On 19 December 2014, the government responded to the consultation on audit and independent examinations for charities, with a “plan to pursue proposals that include increasing the following thresholds from £500,000 to £1 million”. This new threshold will take effect for accounting periods ending or after 31 March 2015 and will affect charities in relation to:
- income threshold at which a charity should have its accounts audited
- aggregate group income threshold at which parent charities should have group accounts audited
- preparation threshold for group accounts
But what does this mean for charities exactly?
Well, for most charities with total income of up to £1,000,000 there is the choice of having an independent examination of their accounts rather than a full audit. The technical view of an independent examination versus an audit is that a statutory auditor is required to a “positive opinion” as to whether or not the statutory accounts give a “true and fair view”.
By contrast, an Independent Examiner forms a “negative opinion” that states (if this is indeed the result of their work) that no evidence of lack of accounting records or compliance of the accounts with those records.
There are other matters that both an audit and independent examination make statements on, and the use of “positive” and “negative” assurance terminology in technical language can be misleading (as if “negative assurance” is somehow a bad thing! It is sometimes helpful to think of the two simply in terms of an audit making a statement that there is evidence to confirm one way or the other, but an Independent Examination stating that there has been no evidence found for lack of…
Benefits of an independent examination
In order to form the positive opinion that is required of the statutory auditor, they need to perform significantly more testing and review than is generally required of an independent examiner, in order to obtain the evidence that supports that opinion.
The “lighter-touch” Independent Examination (IE) is therefore a less onerous alternative for smaller charities, which results in significant savings for them, in two ways:
- Staff time – less time will be spent between the reviewer and staff in order to complete the accounts scrutiny. Staff can in turn use this time on running the charity.
- Fees – typically, an independent examination could cost up to 40% less than audit in actual fees payable by the charity.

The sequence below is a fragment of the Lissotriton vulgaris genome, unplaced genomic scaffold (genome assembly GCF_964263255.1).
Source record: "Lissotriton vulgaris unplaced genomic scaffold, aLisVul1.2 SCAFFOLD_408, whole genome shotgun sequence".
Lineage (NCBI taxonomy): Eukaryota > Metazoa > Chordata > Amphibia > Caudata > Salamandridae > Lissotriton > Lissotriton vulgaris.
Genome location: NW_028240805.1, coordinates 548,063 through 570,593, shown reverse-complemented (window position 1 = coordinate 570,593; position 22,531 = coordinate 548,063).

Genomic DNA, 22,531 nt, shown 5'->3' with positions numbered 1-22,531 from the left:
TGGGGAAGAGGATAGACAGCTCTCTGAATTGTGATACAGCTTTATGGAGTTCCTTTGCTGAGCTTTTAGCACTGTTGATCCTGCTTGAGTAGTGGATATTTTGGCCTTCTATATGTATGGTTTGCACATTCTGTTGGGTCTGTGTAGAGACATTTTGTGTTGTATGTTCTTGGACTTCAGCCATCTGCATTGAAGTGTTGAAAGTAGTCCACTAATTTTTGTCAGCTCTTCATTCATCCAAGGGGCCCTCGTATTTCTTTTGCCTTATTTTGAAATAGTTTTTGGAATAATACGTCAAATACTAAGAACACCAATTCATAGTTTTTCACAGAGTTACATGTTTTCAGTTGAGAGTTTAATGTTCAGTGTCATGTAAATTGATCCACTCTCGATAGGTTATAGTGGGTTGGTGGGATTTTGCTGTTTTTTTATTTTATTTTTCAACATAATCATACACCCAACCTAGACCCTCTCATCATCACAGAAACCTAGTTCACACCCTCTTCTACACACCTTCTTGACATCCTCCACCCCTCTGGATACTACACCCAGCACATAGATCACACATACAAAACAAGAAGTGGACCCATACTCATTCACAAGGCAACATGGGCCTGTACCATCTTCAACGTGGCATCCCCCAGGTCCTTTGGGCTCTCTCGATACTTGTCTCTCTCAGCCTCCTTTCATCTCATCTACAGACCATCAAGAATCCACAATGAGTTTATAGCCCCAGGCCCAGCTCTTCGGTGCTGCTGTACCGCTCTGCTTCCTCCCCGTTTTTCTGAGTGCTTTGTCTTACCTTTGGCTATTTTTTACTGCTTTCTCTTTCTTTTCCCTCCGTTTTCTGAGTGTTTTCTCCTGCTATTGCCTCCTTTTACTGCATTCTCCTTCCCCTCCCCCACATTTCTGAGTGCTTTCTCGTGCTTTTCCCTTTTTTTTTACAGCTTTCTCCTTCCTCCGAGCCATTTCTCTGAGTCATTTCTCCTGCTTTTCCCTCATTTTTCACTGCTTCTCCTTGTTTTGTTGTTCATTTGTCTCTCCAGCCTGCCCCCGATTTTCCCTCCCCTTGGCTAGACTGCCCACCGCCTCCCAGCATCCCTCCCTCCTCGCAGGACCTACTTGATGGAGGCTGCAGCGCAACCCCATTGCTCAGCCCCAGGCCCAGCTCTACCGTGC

As one client put it on hearing the news of an increased threshold:
“this will cut down on costs and the stress that comes with audit scrutiny”
Does an Independent Examination really provide sufficient independent scrutiny?
The Charity Commission has stated in its publication CC31 that “an independent examination is a simpler form of scrutiny than an audit but it still provides trustees, funders, beneficiaries, stakeholders and the public with an assurance that the accounts of the charity have been reviewed by an independent person.”
Whether this level of scrutiny provides sufficient assurance for the particular stakeholder is a matter to be discerned internally by each qualifying charity. However I have found that most stakeholders would appreciate the cost savings and opt for an Independent Examination. And where further assurance is required by a given donor, a grant audit can be arranged for their grant (the cost of which is often build into the grant itself in full).
Other considerations for independent examinations: Which charities are eligible for Independent Examination?
In England and Wales (there are different thresholds for Scotland and Northern Ireland), a charity would be eligible if it passes two sets of tests.
The first set of tests relates to the charity qualifying as a “smaller charity”. This means that:-
For accounting periods ending on or after 31 March 2015, the charity has total annual income not exceeding £1,000,000 (this also applies to aggregate income where it is a group); and (b) the charity has gross assets not exceeding £3,260,000.
A charity would still be considered a small charity if it had gross assets exceeding the asset threshold but where its income is below £250,000. (NB: if gross income is above £250,000 and gross assets exceed £3,260,000, then an audit would be required).
The second set of tests relates to other possible other requirement for a statutory audit. These may be internal, but others may be external. Such requirements include:-
- The governing documents/constitutions of the charity may specify that an ‘audit’ is required (NB: constitutions can be amended if this is considered unnecessary)
- A donor or funder may requires an ‘audit’ (NB: this can be discussed with the donor to lift the requirement and/or to have a grant audit instead)